World War 2

When war broke out, there was no way the world could possibly know the
severity of this guerre. Fortunately one country saw and understood that Germany
and its allies would have to be stopped. America’s Involvement in World War
two not only contributed in the eventual downfall of the insane Adolph Hitler
and his Third Reich, but also came at the precise time and moment. Had the

United States entered the war any earlier the consequences might have been
worse. Over the years it has been an often heated and debated issue on whether
the United States could have entered the war sooner and thus have saved many
lives. To try to understand this we must look both at the people’s and
government’s point of view. Just after war broke out in Europe, President

Roosevelt hurriedly called his cabinet and military advisors together. There it
was agreed that the united states stay neutral in these affairs. One of the
reasons given was that unless America was directly threatened they had no reason
to be involved. This reason was a valid one because it was the American policy
to stay neutral in any affairs not having to with them unless American soil was
threatened directly. Thus the provisional neutrality act passed the senate by
seventy-nine votes to two in 1935. On August 31, Roosevelt signed it into law.

In 1936 the law was renewed, and in 1937 a "comprehensive and permanent"
neutrality act was passed (Overy 259). The desire to avoid "foreign
entanglements" of all kinds had been an American foreign policy for more than
a century. A very real "geographical Isolation" permitted the United States
to "fill up the empty lands of North America free from the threat of foreign
conflict"(Churchill 563). Even if Roosevelt had wanted to do more in this

European crisis (which he did not), there was a factor too often ignored by
critics of American policy-American military weakness. When asked to evaluate
how many troops were available if and when the United States would get involved,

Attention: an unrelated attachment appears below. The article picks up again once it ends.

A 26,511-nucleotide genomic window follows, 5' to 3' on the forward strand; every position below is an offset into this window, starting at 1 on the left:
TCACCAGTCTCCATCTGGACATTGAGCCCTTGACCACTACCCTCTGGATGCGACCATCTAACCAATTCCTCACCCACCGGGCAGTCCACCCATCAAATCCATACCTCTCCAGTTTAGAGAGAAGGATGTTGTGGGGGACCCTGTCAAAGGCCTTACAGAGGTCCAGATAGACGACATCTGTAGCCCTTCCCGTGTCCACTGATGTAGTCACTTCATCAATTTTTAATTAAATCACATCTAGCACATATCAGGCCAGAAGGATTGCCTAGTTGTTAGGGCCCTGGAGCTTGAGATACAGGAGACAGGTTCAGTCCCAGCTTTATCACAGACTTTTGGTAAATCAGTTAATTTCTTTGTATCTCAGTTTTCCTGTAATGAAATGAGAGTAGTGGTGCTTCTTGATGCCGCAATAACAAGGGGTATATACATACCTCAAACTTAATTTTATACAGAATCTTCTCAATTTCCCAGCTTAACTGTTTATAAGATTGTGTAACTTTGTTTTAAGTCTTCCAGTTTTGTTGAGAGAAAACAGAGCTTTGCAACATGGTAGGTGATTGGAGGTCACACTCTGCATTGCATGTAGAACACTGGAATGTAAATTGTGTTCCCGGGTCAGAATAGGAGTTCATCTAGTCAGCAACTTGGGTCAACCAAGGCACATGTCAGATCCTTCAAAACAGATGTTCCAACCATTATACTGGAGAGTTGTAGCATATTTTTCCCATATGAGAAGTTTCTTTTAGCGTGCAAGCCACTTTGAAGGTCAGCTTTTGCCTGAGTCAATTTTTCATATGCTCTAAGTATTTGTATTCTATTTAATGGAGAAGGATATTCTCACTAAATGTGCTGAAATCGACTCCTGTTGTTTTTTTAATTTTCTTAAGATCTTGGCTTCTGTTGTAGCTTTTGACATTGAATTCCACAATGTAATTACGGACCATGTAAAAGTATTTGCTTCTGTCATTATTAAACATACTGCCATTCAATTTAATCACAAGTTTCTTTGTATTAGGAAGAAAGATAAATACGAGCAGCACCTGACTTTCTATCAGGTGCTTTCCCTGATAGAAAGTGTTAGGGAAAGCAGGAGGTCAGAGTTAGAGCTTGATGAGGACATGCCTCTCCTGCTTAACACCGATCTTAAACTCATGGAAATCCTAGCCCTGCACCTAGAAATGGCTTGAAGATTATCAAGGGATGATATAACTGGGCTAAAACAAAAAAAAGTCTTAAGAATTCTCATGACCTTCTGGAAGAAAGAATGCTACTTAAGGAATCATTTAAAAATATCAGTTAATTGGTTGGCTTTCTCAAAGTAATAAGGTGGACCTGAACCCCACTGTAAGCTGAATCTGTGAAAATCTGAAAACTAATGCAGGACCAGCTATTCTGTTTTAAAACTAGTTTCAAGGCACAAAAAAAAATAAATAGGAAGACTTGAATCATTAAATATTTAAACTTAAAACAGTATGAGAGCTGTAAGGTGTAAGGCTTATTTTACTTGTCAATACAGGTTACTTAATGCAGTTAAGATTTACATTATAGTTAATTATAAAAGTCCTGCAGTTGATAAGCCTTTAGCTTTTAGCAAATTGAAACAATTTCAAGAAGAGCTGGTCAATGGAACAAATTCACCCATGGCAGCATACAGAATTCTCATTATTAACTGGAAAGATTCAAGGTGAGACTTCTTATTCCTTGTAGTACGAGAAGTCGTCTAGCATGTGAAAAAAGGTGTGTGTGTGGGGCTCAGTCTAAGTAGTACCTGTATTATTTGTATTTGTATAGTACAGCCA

the army could only gather a mere one hundred thousand, when the French, Russian
and Japanese armies numbered in millions. Its weapons dated from the First World

War and were no match compared to the new artillery that Germany and its allies
had. "American soldiers were more at home with the horse than with the tank"

The air force was just as bad if not worse. In September 1939 the Air Corps had
only 800 combat aircraft again compared with Germany’s 3600 and Russia’s

10,000. American military Aviation (AMA) in 1938 was able to produce only 1,800,

300 less than Germany, and 1,400 less than Japan. Major Eisenhower, who was
later Supreme commander of the Allied forces in the second World War, complained
that America was left with "only a shell of military establishment" (Chapman

234). As was evident to Roosevelt the United States military was in no way
prepared to enter this European crisis. Another aspect that we have to consider
is the people’s views and thought’s regarding the United States going to
war. After all let us not forget that the American government is there "for
the people and by the people" and therefore the people’s view did play a
major role in this declaration of Neutrality. In one of Roosevelt’s fireside
chats he said "We shun political commitments which might entangle us In
foreign wars...If we face the choice of profits or peace-this nation must
answer, the nation will answer ‘we choose peace’ ", in which they did. A
poll taken in 1939 revealed that ninety-four per cent of the citizens did not
want the United States to enter the war. The shock of World War one had still
not left, and entering a new war, they felt, would be foolish. In the early
stages of the war American Ambassador to London was quoted saying "It’s the
end of the world, the end of everything" ( Overy 261). As Richard Overy notes
in The Road to War, this growing "estrangement" from Europe was not mere
selfishness. They were the values expressed by secretary of state, Cordel Hull:

"a primary interest in peace with justice, in economic well-being with
stability, and conditions of order under the law". These were principles here
on which most Americans (ninety-four percent as of 1939) agreed. To promote
these principles the United States would have to avoid all "foreign
entanglements", or as Overy puts it "any kind of alliance or association
outside the Western Hemisphere". Instead the United States should act as an
arbiter in world affairs, "encouraging peaceful